Painting Your Bathroom – Getting it Right
If you’ve ever taken the time, trouble and expense of refitting the bathroom. you know that shiny new bathroom suites, taps and showers are only part of the story. You will want it to continue to look great for years to come. Unfortunately due to the humidity experienced in most bathrooms, painted areas can be the first to start to show wear and tear. In fact, if you fail to apply the right paint in the right way, your bathroom walls or ceiling could be in need of a touch-up within weeks.
To avoid this happening you need to follow some fairly simple rules when it comes to preparing and painting your walls. You will also need to ensure you purchase the right paint to fit your needs.
The first step in any painting job is to prepare the surfaces. It cannot be stressed enough how important this is, as a few hours getting the surfaces right will mean less chance of the paint peeling in the months to come.
- Cover all surfaces, especially the bath, taps and shower. It can be difficult to remove paint from stainless steel without scratching it.
- Use a scraper to remove old paint.
- Fill any holes or cracks with a filler designed for use in a bathroom or kitchen.
- If the surface has been painted previously with a gloss paint, you should use a solvent designed to “de-gloss” paint. This will allow adhesion for the new paint.
- Clean the walls with a sugar soap, being careful to wash off any residue. You may also vacuum the wall to remove dust.
- Paint on a priming paint designed for bathrooms. These are likely to be oil based and will prevent moisture from getting into the wall, particularly where you have fresh filler.
What paint to choose
There are plenty of paints designed especially for bathrooms on the market these days. Some have higher water resistant properties than others and you need to choose the one which suits your circumstances. For example, if your bathroom is well ventilated and does not suffer from damp or condensation, you may choose a paint which is less resistant than others.
Flat or eggshell paints are not suitable for bathrooms. They are not really washable and, therefore, will not suit wet areas.
Matt paint which has been designed for bathrooms is now available. It is easier to apply than gloss and will work well.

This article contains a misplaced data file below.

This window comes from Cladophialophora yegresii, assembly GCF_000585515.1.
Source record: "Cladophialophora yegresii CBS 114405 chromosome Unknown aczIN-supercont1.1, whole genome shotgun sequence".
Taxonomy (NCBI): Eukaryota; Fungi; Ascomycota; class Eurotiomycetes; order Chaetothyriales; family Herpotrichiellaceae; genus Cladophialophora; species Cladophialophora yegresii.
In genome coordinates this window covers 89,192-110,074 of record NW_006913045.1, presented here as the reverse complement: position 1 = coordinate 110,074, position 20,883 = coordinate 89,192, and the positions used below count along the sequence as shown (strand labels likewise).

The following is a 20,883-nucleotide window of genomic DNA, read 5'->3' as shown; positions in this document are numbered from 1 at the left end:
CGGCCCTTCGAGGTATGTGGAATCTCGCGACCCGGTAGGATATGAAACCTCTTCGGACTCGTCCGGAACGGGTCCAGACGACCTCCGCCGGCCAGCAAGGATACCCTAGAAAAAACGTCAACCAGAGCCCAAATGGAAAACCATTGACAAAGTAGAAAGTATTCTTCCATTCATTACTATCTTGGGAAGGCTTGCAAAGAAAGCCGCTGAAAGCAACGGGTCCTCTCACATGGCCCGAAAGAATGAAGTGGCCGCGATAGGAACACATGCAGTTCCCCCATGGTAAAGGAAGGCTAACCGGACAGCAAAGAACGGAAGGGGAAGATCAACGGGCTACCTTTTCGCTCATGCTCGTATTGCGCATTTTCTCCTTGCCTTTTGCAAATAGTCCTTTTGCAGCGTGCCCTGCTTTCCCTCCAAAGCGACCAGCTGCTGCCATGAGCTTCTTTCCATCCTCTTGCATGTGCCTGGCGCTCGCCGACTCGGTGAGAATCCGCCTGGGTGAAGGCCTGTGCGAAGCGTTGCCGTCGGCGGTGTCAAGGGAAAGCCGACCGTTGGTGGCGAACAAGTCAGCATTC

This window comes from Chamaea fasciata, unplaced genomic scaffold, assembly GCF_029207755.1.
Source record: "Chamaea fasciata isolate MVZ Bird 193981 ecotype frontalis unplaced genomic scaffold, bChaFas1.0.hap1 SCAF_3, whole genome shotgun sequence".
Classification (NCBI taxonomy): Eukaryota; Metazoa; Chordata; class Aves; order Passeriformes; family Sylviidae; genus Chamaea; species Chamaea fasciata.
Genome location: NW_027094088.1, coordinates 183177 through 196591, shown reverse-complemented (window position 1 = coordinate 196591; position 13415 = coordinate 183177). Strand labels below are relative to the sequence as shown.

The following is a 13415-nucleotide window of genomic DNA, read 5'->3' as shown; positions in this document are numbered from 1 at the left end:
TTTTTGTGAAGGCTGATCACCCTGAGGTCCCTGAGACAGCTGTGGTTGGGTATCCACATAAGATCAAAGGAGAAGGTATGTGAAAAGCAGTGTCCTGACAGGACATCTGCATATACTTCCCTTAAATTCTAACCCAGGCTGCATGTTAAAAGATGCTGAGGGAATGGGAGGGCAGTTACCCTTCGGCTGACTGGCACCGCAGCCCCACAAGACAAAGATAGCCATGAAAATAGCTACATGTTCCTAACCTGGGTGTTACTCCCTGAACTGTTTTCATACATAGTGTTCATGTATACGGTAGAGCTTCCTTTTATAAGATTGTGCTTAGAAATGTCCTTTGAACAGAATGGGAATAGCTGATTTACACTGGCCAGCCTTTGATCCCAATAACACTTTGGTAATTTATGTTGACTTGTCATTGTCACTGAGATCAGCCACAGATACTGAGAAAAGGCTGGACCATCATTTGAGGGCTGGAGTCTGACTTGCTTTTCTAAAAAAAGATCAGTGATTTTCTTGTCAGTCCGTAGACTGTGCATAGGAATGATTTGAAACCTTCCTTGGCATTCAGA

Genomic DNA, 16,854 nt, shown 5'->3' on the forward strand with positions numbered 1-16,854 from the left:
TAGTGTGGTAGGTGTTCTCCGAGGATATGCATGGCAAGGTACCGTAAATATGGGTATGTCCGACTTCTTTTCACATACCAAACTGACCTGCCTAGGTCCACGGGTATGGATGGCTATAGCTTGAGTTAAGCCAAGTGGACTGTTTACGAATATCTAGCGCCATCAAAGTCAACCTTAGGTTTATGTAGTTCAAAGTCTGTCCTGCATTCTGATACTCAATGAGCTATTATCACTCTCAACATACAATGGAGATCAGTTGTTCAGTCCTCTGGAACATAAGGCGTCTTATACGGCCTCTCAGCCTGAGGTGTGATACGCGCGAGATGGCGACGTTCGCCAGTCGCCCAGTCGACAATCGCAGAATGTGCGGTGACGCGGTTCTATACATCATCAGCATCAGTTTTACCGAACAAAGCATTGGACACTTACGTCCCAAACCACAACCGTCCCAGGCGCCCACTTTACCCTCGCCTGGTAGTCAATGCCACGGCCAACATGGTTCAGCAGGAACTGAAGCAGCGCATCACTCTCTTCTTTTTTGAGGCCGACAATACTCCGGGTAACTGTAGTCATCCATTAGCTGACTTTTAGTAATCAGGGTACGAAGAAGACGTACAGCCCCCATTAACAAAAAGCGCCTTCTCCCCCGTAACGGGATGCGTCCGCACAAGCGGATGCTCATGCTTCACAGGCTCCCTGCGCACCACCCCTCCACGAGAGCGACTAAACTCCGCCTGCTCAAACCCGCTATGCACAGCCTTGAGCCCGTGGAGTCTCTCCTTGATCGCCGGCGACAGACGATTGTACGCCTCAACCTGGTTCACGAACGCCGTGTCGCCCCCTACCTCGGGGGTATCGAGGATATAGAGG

Satin paint is suitable for bathrooms where there is little moisture in the air. This type of paint might be ideal for little-used rooms such as toilets or cloakrooms, where there is good ventilation.
Semi-gloss is perfect for most bathrooms. It has a high sheen and will repel moisture.
High-gloss is considered to be the best paint for bathrooms because it is the best repellent of water. The only problem can be that it’s highly reflective sheen can show all the lumps and bumps in your walls. It can also be hard to apply for an amateur.
Mould and mildew resistant paints
In addition to the basic paint types detailed above, you can buy paint which is said to be perfect for rooms where mould is a problem. While it is a good idea to use a mould resistant paint, getting to the root of the problem should always be your priority. Try to discover why you have mould in your bathroom before you try covering it up.
Maintain the look
Even if you have followed all of the advice given here and have chosen the correct paint, you still need to take care to avoid too much moisture getting onto your painted surfaces.
- Keep your bathroom well-ventilated by opening windows or installing an extractor fan.
- Clean your painted surfaces regularly, especially if you notice mould developing. This can destroy the condition of the paint leading to peeling and chipping.
- Try to avoid water splashes on painted surfaces. It is best to have tiles behind baths and sinks. Paint cannot tolerate large volumes of water, regardless of how well it has been applied.